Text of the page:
Several times in previous articles for PJ Media I’ve mentioned in passing that I am a volunteer with the Project Appleseed. A project of the Revolutionary War Veterans Association, “Appleseed” is a unique blend of heritage and marksmanship education you won’t find anywhere else.
In the time I’ve spent since participating in my first Appleseed in March of 2012 up through my current status as an instructor in training, I’ve had the opportunity to see literally hundreds of participants come to the firing line. While the students and instructors come in all shapes, sizes, and ages, there is quite a bit more uniformity among the rifles students and instructors choose to bring.
A typical firing line at an Appleseed anywhere in the nation will look something like this:
If you look closely at the rifles, starting from the bottom right of the screen, you’ll note something interesting.
The empty rifle grounded at the bottom right is an AR-15 or a similar firearm. The first shooter in frame is using a semi-automatic .22LR training rifle (probably a Mossberg 715T), which is also apparently the same rifle used by the next shooter in line. The next man, in the red shirt, is firing a Ruger 10/22 with a scope, and while the photo gets a little grainy after that, it appears that the next shooters in line are also shooting Ruger 10/22s.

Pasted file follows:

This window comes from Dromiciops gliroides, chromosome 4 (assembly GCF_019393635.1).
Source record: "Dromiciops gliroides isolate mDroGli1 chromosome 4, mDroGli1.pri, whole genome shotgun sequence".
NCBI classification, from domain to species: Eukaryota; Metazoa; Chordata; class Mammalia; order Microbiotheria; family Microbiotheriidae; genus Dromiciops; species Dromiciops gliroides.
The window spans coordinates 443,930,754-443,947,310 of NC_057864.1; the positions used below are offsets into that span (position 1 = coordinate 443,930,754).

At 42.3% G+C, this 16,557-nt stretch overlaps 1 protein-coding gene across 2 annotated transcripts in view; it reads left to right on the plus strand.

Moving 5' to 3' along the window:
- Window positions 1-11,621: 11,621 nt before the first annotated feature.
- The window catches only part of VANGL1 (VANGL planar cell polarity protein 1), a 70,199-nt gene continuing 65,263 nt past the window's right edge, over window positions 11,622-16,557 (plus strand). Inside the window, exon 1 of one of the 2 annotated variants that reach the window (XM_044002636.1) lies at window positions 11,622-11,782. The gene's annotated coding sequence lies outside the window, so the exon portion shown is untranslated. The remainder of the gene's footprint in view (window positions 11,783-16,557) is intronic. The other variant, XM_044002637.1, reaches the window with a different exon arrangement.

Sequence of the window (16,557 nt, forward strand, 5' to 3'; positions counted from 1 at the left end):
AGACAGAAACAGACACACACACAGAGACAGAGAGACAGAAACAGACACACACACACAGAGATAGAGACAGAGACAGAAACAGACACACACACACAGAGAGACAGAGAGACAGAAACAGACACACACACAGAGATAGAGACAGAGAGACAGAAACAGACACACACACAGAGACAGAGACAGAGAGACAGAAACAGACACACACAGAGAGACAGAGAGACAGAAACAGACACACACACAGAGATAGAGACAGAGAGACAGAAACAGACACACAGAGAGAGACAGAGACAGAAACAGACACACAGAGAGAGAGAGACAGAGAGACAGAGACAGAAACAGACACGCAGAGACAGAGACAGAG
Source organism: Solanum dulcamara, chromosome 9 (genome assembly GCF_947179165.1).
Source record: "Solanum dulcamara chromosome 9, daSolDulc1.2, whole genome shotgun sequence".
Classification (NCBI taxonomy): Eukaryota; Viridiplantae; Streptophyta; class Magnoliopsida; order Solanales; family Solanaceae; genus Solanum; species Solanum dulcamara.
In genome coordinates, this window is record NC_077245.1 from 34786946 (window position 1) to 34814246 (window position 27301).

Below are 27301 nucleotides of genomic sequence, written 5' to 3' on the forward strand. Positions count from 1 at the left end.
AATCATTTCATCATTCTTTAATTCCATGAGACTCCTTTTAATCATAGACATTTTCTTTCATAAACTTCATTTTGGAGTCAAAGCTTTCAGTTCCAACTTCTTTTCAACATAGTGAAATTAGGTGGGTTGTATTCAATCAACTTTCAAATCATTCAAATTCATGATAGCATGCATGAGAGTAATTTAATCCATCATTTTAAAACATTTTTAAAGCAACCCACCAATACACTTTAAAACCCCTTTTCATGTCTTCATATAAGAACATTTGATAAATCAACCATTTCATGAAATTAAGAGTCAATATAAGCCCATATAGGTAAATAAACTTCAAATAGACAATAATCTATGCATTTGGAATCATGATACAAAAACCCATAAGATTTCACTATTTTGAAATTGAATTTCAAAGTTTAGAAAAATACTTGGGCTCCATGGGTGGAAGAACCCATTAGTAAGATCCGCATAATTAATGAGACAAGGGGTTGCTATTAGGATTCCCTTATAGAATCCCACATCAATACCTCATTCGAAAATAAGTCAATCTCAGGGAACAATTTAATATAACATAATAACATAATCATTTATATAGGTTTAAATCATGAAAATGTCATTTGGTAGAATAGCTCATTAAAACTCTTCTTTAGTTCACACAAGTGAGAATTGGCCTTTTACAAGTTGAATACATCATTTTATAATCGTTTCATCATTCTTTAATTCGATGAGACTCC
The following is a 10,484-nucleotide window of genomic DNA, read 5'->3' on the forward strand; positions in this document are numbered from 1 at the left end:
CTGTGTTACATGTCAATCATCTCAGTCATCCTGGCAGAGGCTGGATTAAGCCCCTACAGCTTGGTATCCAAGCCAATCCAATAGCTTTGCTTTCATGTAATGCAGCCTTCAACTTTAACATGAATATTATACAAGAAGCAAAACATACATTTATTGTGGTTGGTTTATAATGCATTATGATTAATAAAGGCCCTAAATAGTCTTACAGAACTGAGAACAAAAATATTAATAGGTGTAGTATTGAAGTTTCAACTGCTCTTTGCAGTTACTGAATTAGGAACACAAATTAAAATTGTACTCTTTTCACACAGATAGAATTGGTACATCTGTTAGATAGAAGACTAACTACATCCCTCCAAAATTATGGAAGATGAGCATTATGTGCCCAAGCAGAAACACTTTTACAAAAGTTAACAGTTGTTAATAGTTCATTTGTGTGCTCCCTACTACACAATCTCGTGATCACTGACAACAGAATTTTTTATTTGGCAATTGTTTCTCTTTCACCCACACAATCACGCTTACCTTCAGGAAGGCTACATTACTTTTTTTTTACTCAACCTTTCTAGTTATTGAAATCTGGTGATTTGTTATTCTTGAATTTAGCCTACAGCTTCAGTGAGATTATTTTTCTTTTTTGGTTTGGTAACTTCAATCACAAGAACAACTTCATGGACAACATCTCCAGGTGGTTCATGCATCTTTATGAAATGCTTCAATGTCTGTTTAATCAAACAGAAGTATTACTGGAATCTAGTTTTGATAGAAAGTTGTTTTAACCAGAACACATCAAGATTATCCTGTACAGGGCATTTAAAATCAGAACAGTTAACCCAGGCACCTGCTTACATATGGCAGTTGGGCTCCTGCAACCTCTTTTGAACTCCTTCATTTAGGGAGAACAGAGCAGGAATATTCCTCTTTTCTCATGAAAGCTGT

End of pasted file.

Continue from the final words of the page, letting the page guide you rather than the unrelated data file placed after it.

This is very typical at an Appleseed. While we proudly boast that we’ll teach students marksmanship with nearly any rifle safe to fire (depending on the condition of the firearm and the safe caliber capacity of the range’s berms), the simple fact of the matter is that most shooters prefer semi-automatic, detachable magazine rifles, and for good reason.
Self-loading, semi-automatic rifles allow shooters to focus on marksmanship.
When not distracted by the machinations of working a bolt-action, pumping a pump-action, or working a lever, shooters can focus on the far more important tasks of establishing a natural point of aim and and precisely following the six steps of firing a shot. In order to accurately, repeatedly fire shots into a tight group, a shooter has to align the front and rear sights, bring the aligned sights onto the target, find her respiratory pause, focus the eyes on the front sight while focusing the mind on the the target, squeeze the trigger, and follow through.
That’s hard work, despite what your experience playing Call of Duty or Halo on Xbox suggests.
Despite breathless claims that “semi-automatics are only used for killing,” I’d estimate that 90%-95% of the rifles brought to Appleseed’s marksmanship training are semi-automatic rifles equipped with detachable magazines of ten rounds or more. Yes, the fastest growing marksmanship training program in the nation uses firearms that politicians are calling “assault weapons.”
Let that sink in for a moment.
Could it be that politicians are lying about what constitutes an assault weapon, and what they are used for?
Ruger 10/22s are the most dominant .22LR rifle on the firing line, used with either 10-round or 25-round Ruger factory magazines. Marlin 795s (like the one pictured above) are growing in popularity due to their accuracy and relatively low cost. Mossberg 702s, another semi-automatic with a detachable magazine, are also very popular.